1. Rinse, remove blemishes, peel skin, pit, core, deseed and/or hull if needed. Cut fruit into chunks. Test a piece of the fruit and if it’s very sweet you will not need to add any sugar. If it’s still a little tart, you may need to add some sugar in the next step.
2. Place fruit in a large saucepan. Add a half-cup of water for every 4 cups of chopped fruit. Bring to a simmer, cover and let cook on a low heat for 10-15 minutes, or until the fruit is cooked through. Uncover and stir. Use a potato masher to mash up the fruit in the pan. Taste the fruit and determine what and how much sugar, lemon juice, or spices to add. Add sugar in small amounts (1 Tbsp at a time if working with 4 cups of fruit), to desired level of sweetness. Add lemon juice one teaspoon at a time to help brighten the flavor of the fruit. Add a pinch or two of cinnamon, nutmeg, or other spices to augment the flavor.
3. Continue to simmer and stir until any added sugar is completely dissolved and the fruit purée has thickened, another 5 or 10 minutes (or more).
4. Put the purée through a food mill or chinoise. Alternatively purée it thoroughly in a blender or food processor. Taste again and adjust sugar/lemon/spices if necessary. The purée should be very smooth.
5. Line a rimmed baking sheet with sturdy plastic wrap (the kind that is microwave safe). Pour out the purée into the lined baking sheet to about an 1/8 to 1/4 inch thickness.
6. Place the baking sheet in the oven; try to keep any plastic wrap from touch the sides of the oven or the oven racks. Also try to make sure that the plastic wrap hasn’t folded back over on top of the purée. If this happens, the purée won’t dry out. Heat the oven to a low 140°F. If you have a convection setting, use it, it will speed up the process and help dry out the purée. Let dry in the oven like this for as long as it takes for the purée to dry out and form fruit leather, about 8-12 hours. The fruit leather is ready when it is no longer sticky, but has a smooth surface. Alternatives to the oven: food dehydratorWhen the fruit leather is ready, you can easily peel it up from the plastic wrap. To store it, roll it in its plastic wrap, put it in an airtight container and store in the refrigerator or freezer.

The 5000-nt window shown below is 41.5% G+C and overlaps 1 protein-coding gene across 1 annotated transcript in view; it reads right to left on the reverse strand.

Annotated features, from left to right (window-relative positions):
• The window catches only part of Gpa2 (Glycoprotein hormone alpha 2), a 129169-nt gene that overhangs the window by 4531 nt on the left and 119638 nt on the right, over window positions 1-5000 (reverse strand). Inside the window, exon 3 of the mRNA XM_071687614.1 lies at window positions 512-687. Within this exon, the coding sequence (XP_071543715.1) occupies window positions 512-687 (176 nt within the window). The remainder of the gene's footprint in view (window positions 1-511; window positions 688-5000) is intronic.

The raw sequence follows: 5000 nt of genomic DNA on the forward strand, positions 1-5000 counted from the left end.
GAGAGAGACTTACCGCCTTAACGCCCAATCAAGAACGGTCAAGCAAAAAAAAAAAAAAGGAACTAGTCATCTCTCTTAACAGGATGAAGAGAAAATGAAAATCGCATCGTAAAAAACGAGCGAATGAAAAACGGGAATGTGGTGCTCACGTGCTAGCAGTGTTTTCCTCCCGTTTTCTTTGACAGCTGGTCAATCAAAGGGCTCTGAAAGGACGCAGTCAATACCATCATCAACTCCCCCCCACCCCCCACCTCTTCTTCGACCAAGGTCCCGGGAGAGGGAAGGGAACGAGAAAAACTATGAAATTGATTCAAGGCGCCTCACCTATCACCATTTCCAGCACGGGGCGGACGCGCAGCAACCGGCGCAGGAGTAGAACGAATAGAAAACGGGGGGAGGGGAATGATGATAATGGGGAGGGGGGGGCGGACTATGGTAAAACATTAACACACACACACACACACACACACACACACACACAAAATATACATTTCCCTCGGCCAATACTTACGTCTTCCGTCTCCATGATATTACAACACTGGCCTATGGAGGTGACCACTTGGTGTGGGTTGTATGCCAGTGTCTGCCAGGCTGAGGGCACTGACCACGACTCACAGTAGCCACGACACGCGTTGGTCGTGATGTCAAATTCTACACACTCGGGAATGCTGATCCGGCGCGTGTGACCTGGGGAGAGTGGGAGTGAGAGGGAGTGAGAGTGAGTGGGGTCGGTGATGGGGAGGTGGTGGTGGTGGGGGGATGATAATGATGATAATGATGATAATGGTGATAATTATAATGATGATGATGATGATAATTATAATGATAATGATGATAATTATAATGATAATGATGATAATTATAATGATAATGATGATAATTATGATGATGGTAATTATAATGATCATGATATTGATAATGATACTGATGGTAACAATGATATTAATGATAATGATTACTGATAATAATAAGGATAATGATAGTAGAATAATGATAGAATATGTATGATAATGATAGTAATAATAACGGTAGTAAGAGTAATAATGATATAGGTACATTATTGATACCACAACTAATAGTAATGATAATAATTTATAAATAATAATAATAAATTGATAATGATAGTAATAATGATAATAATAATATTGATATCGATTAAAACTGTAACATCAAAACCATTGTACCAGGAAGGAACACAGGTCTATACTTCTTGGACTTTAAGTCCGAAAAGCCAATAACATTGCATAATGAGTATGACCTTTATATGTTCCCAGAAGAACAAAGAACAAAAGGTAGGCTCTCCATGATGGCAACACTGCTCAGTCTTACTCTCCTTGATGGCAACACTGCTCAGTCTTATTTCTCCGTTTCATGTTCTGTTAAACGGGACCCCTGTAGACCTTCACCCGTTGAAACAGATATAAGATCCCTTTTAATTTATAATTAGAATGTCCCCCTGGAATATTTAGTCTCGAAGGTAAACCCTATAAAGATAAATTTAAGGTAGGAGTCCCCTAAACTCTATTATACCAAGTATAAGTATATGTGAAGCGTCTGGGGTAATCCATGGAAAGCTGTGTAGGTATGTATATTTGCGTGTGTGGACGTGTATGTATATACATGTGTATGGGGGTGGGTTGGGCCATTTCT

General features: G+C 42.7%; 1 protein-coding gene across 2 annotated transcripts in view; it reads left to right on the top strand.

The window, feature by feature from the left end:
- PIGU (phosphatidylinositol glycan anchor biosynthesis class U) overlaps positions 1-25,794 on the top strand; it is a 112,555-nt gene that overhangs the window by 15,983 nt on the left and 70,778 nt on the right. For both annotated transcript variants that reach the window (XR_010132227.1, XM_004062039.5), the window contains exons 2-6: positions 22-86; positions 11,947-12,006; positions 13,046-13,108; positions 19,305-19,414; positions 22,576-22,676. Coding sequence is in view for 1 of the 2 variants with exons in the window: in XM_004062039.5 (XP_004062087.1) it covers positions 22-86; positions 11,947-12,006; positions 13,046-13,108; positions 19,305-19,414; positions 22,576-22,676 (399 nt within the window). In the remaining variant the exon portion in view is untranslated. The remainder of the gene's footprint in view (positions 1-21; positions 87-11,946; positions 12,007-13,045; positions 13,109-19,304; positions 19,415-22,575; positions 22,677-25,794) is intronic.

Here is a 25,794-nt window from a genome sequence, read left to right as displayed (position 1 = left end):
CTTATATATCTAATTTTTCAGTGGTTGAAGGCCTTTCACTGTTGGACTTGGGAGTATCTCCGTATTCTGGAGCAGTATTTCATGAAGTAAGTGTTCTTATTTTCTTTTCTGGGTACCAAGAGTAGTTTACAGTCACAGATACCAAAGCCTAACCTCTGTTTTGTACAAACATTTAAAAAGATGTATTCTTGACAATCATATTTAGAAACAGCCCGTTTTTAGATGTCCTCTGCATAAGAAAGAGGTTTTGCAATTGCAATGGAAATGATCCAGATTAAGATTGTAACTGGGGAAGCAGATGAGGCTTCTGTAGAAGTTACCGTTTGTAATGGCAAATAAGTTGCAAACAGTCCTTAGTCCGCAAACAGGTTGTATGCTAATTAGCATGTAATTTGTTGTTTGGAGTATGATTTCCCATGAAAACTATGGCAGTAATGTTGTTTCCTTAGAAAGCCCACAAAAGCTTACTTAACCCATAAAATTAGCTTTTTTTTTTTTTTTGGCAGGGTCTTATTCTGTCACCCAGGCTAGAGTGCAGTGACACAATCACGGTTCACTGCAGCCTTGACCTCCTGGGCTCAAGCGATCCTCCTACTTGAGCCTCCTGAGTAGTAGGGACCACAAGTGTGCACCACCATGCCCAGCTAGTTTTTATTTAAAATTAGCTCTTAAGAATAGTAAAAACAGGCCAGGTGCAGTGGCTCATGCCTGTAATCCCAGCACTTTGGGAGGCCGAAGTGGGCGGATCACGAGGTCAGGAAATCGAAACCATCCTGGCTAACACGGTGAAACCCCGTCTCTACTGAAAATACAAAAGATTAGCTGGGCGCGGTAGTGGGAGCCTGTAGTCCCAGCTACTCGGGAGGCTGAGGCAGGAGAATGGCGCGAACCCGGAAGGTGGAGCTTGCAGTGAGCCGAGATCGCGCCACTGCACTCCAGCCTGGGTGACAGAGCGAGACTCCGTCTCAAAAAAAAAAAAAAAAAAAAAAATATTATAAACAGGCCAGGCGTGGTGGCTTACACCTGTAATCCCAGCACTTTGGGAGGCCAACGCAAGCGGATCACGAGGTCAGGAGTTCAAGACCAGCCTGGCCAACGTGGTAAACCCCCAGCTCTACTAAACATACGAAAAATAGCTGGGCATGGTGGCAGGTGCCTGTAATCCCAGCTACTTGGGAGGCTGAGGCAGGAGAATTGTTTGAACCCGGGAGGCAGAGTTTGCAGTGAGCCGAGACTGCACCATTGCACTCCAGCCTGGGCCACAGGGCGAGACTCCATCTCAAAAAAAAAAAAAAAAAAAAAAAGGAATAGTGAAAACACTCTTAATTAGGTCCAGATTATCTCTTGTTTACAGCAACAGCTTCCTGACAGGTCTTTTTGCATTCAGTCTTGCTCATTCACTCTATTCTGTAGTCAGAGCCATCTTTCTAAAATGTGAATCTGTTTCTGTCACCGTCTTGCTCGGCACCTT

Do you want more information about making your own jerky? Download our Beef Jerky Recipes ebook while it's FREE and you'll also get a ton of tips, tricks and how-to videos to help you along your way! But hurry...it's only free for a limited time!


40 Responses »

  1. by Gordon

    Exellent tips,very helpful.

  2. by Clara Montgomery

    Recipes sound great. Definitely going to trty them

  3. by mehnaz

    excellent

  4. by bettie

    making today vey useful info.

  5. by Kevin Handy

    The information was interesting / helpful. I have made jerky for 10 years but didn’t know Morton made a complete cure.

    Question; does your company have any affiliations with Morton? Just curious……

  6. by HowdyDave

    Although I have several links on my site’s Jerky page, you give the most in depth information.

    Since you suggested Garam Masala, all sorts of options spring to mind (I have an Indian store just down the street.)

    Keep up the good work!

  7. by Jody

    Great info all around.

    I had no idea the risks of not curing when dehydrating.

    Thanks

  8. by randy/calif

    I am new to making jerky. I ordered morton tender quickmix cure. What measure per lbs is the norm for beef jerky. also i make 5lbs batches. thanks,Randy

  9. by JerkyRecipes

    Thanks for the question and comment Randy. Rule of thumb states that curing salt of any brand is 1/2 teaspoon to 1 1/2 teaspoons for up to 5 pounds of meat. For example, this recipe calls for 1 1/2 for 5 pounds…http://beefjerkyrecipes.com/meat-type/venison-jerky-recipes/hawaiian-ground-deer-jerky-recipe/. Hope this answered your question.

  10. by Jason

    I really love jerky but, because of Cluster Headache Disease, all nitrates and soy products are strictly off limits. Any suggestions for making something real, tasty and still safe for me to eat?

  11. by Itos

    I want to make a jerky…
    anybody have recipe of TRESHER SHARK?

  12. by lori

    Can anyone tell me how to make jerky for my dog. does the meat need to be cured? Any ideas on seasonings? tHANKS

  13. by Paul

    If you use 1/2 -11/2 teaspoons of cure for 5lbs. of meat, how much water do you use?

  14. by Chris

    Thanks for all infrmation I am very gratefull for evething. I am from mexico, and I am development a jerky enterpris. I Found this site very interesting an ussuful.